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Now is The Time For Corporate Leaders to Take Action in Support of Their Employees

A window is open for corporate leaders to redesign talent practices that spur widespread economic mobility - but this moment won't last forever.

March 10, 2021

At a Glance

A window is open for corporate leaders to redesign talent practices that spur widespread economic mobility - but this moment won’t last forever.

Cat Ward Vice President
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Let’s start with what we know: The economic realities of this past year are devastating, and the people who are suffering most are those who can least afford it.

In February 2021, the U.S. unemployment rate stood at 6.2 percent and some 10 million Americans were out of work. Both of those figures are down from their April 2020 peaks, but they are still well above their pre-pandemic levels of 3.5 percent and 5.7 million, respectively, in February 2020. Moreover, the number of people who had to work part-time or reduced hours for economic reasons had increased by almost 2 million since the start of the pandemic. Black, Latinx, and Indigenous workers are particularly hard hit, facing unemployment rates of up to two times that of white workers. Women are also suffering major job losses—accounting for 58 percent of workforce exits since the beginning of the pandemic and 100 percent of the net job losses in December 2020. And overall, low-wage industries have seen the greatest job losses by far. Between March and December of last year, the earnings of the bottom 82 percent of workers declined by almost $840 billion. Meanwhile, people who have investments in the stock market have seen the value of their holdings rise by 15 percent; and the aggregate wealth of U.S. billionaires—all 660 of them—increased by over $1.3 trillion.

These facts and figures have been widely reported, but it’s important that we don’t tune them out.

Business leaders can reimagine and rebuild our ‘next normal’

At the beginning of the pandemic, there was talk of “returning to normal.” One year later, I think we can all agree that that’s never going to happen. Instead, a “new normal” will emerge, one that is yet unformed. And we’re the ones who can shape it. The good news is that business leaders like you are perfectly positioned to take action—action that will lead to a more just and equitable economic future. And that’s because you can engage in a whole series of activities that directly contribute to the economic opportunity and mobility of your employees.

Fortune 500 companies employ over 27 million people—more than 17 percent of the U.S. workforce. Who do you hire? Who gets promoted? Have you assessed your talent practices for bias? What benefits do you provide to your lowest-paid workers? Workers’ skills and abilities play the largest role in determining their lifetime earnings—how do you help your employees build new skills and prepare for the future? Are they competitive in the market when it’s time to move up—or even move on from your company?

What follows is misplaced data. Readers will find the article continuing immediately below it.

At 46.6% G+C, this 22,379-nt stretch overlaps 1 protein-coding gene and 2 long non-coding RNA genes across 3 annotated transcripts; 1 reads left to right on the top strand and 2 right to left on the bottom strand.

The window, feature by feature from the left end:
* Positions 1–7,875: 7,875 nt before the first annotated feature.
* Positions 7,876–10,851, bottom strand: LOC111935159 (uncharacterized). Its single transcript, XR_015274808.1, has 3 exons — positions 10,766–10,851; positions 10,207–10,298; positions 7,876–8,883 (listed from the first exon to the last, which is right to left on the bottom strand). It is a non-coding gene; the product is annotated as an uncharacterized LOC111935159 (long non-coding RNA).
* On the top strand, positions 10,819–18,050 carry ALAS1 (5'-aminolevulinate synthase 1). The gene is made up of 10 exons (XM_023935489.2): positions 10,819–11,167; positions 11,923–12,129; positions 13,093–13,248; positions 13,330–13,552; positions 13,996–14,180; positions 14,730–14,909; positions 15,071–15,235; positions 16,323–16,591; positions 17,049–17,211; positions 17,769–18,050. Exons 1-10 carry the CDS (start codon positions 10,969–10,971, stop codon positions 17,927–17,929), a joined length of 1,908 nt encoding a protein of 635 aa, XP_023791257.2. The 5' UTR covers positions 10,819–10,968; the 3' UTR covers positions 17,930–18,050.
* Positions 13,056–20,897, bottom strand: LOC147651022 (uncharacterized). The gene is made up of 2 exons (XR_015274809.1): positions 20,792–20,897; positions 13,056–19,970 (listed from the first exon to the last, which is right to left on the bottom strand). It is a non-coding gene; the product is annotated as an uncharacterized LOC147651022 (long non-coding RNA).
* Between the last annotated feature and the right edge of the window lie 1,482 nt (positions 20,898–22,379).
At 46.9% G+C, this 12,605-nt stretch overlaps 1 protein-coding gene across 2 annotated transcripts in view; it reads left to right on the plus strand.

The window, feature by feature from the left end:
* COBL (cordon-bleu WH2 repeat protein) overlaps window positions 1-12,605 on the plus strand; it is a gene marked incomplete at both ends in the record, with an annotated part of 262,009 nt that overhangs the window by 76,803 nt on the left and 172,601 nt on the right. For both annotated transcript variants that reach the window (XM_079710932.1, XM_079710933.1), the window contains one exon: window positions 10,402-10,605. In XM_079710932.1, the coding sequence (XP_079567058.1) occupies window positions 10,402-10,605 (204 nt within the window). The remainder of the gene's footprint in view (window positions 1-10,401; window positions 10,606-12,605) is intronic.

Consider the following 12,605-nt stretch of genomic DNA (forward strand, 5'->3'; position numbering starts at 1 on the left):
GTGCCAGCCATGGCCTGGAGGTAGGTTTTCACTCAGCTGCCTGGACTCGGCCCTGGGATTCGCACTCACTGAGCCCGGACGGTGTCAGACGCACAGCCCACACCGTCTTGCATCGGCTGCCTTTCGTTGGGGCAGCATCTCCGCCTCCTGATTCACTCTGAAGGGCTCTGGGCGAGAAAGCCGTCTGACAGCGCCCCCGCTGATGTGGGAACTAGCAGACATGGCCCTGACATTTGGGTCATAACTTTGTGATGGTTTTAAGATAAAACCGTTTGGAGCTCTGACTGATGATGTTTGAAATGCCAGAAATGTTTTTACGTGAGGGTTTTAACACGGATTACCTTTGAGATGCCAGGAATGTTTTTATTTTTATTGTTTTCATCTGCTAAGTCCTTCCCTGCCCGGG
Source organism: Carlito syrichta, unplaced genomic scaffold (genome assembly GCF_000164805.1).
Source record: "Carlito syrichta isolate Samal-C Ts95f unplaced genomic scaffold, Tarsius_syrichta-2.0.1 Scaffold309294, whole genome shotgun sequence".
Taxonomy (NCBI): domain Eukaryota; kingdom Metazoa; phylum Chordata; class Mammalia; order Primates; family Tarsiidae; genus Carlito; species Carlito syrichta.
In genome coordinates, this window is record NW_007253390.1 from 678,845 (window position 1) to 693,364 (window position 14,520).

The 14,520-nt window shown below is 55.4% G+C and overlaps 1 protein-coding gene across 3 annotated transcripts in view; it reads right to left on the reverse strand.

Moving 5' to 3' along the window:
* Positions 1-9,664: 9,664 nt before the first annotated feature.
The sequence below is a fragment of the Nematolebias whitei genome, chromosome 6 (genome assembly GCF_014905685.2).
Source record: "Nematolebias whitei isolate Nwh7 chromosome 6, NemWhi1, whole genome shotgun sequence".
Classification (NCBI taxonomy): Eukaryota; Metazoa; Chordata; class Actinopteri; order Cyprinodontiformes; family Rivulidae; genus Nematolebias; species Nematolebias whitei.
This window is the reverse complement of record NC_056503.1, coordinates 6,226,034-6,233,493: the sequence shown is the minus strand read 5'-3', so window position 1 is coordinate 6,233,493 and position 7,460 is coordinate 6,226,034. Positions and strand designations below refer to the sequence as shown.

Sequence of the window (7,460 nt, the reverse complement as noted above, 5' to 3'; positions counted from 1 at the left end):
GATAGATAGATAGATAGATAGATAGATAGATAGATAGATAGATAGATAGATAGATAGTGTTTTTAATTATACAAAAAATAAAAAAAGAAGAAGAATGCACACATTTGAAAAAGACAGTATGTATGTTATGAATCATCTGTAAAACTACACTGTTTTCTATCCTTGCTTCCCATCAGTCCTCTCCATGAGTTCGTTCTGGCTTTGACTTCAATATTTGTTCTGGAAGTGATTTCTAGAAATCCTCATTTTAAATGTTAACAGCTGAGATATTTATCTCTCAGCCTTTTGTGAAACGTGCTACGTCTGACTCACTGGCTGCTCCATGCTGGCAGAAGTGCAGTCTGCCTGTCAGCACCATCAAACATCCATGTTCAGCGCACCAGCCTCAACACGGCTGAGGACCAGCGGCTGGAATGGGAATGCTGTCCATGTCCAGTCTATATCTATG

Those questions all refer to the ways in which you, as business leaders, can meaningfully contribute to the economic well-being and career mobility of your employees. Through your actions—through your commitment and focus—you can play a direct role in improving the lives of all workers.

Now is the time for visionary corporate leaders like you to reimagine and rebuild talent practices in a way that emphasizes equity, puts people at the center of business strategy, and creates widespread economic mobility, particularly for those who have suffered most from the economic fallout of this pandemic.

In early 2021, JFF convened Fortune 1000 leaders to explore this issue and chart our path forward

For two days in February 2021, more than 150 Fortune 1000 leaders came together at JFF’s annual Impact Employer Summit to unpack the magnitude of this moment and look for solutions to the wealth inequity crisis that U.S. workers face. Executives specializing in talent management, social impact, and operations worked alongside thought leaders and business visionaries like Adam Grant (bestselling author and organizational psychologist) and David Gelles (New York Times columnist) and Shelly Bell (founder and CEO of Black Girl Ventures), as well as CEOs Stewart Butterfield (Slack), Dan Schulman (PayPal), Michael Bush (Great Place to Work), and Byron Auguste (Opportunity@Work). We heard from workers about their experiences, and we rolled up our sleeves and applied practical recovery strategies in peer-to-peer working sessions. And along the way, we continued to build a thriving community of Impact Employers—corporate leaders dedicated to building a better workplace, one that puts equity at the center of hiring and talent advancement strategy.

Several themes emerged that reveal how these corporate leaders are approaching this moment, and how all employers can invest their time and energy to bend our economy toward a more equitable post-pandemic future. Read the full article on Medium to learn more about what emerged and more about the dynamic annual event.

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On Medium
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